Nutty Alex Jones: Oklahoma Tornado May Have Been A Man-Made "Weather Weapon"

by
Owen Poindexter
Nutty nutty Alex Jones isn't sure that the Oklahoma tornado was the result of a manmade "weather weapon," but he says that if anyone saw helicopters in the sky, "spraying and doing things," then "you better bet your bottom dollar that they did this."

Nutty nutty Alex Jones isn't sure that the Oklahoma tornado was the result of a manmade "weather weapon," but he says that if anyone saw helicopters in the sky, "spraying and doing things," then "you better bet your bottom dollar that they did this." Right, because there are no other reasons a helicopter would be in the vicinity of a tornado.

"There are natural tornadoes" Jones acknowledges. "I don't know if this is a weather weapon or not, but they can...create and steer tornadoes."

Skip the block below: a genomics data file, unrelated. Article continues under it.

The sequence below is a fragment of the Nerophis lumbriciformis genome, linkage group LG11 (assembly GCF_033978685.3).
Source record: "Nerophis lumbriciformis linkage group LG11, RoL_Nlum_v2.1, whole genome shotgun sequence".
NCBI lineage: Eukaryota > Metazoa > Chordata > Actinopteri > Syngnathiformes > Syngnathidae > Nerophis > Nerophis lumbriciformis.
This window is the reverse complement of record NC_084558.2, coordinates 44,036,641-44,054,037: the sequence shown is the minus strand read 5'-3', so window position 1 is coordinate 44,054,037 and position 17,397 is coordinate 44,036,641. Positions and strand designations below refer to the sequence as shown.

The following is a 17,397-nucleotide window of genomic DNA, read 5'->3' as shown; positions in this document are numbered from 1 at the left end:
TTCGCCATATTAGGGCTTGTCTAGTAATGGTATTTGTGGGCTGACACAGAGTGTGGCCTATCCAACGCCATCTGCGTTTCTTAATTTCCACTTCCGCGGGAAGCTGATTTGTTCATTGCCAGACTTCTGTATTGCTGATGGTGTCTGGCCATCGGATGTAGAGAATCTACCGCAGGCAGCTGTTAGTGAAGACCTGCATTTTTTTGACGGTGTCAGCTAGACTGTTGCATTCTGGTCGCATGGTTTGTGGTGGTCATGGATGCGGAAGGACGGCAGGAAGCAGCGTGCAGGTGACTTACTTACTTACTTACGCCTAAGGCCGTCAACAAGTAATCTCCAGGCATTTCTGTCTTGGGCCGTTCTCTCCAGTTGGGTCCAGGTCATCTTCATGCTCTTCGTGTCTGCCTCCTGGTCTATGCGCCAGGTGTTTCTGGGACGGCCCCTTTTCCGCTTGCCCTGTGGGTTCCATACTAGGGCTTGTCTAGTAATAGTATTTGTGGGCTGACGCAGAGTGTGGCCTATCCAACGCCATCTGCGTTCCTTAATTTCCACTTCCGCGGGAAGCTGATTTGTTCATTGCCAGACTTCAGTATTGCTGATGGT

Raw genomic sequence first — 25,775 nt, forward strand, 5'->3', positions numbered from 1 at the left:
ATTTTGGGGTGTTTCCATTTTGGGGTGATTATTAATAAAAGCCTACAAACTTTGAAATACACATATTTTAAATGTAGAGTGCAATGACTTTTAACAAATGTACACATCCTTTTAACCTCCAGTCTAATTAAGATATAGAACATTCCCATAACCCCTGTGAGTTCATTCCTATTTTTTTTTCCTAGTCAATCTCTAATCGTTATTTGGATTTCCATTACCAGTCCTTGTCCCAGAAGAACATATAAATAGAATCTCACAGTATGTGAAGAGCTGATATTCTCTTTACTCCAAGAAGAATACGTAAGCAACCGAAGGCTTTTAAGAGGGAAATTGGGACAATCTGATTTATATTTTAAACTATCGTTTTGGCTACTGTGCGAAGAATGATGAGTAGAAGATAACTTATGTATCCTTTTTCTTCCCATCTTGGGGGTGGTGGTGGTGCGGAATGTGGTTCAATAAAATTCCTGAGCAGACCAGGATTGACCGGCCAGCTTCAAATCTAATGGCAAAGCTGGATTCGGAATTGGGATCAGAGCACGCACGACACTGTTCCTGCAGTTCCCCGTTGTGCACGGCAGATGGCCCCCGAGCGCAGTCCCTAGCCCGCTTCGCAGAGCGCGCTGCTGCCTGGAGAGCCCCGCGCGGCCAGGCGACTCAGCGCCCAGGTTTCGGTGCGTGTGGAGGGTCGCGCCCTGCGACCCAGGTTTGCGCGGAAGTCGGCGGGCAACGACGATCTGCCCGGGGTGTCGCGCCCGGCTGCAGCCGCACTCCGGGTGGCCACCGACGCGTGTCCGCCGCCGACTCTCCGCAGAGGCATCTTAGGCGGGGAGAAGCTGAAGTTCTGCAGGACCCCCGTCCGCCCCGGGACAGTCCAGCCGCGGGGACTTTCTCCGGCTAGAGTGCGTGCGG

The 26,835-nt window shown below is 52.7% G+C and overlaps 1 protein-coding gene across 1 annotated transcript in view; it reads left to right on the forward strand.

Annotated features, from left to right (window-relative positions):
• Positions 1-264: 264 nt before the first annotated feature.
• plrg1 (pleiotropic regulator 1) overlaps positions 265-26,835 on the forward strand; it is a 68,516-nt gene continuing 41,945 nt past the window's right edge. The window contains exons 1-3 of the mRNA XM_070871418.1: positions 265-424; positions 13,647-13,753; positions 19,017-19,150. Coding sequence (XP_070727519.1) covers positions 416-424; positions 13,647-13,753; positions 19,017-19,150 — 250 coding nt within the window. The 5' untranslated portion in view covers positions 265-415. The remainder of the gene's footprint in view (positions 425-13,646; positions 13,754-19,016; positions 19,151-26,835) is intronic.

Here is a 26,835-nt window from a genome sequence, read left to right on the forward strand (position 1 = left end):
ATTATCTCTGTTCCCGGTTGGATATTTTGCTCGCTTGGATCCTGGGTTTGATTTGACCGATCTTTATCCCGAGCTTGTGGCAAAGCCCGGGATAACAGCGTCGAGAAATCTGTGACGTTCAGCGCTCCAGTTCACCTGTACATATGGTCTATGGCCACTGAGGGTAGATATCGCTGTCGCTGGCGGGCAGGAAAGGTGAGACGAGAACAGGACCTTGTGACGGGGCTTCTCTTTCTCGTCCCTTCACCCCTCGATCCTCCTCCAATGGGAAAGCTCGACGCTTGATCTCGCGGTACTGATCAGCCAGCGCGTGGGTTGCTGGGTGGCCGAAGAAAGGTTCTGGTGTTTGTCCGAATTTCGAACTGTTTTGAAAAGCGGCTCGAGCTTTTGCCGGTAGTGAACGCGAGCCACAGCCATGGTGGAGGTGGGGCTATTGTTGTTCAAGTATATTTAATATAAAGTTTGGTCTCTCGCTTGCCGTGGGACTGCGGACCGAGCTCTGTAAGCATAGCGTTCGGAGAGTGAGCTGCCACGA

And why would "they" randomly cause a tornado in Oklahoma? Because we're at war, Jones explains. There is a global conspiracy that involves some sort of evil cabal orchestrating mass attacks (Aurora, Sandyhook, Boston) and blasting us with tornadoes and a flood in Texas (which Jones drops in, claiming that "turns out it was the air force." The woman who called in to talk about this was actually talking about sink holes, and how they aren't natural either.

It's kind of a fun narrative: a secret group of elites behind shootings and tornadoes and every other big thing you hear in the news, but the number of improbable things that would have to be true for Jones to be right are far too many for any of this to have any chance of being real. After all, Jones's conspiracies seem to incorporate every major item in the news, so that's quite a tapestry to weave together. That's no problem for Jones, however, who is extremely creative, even if he doesn't know it, and always has the "we're at war," answer anytime he asks himself why anyone would bother to do all this.

The problem with Alex Jones is that he thinks he is America's one true journalist, but he's actually a really bad journalist.

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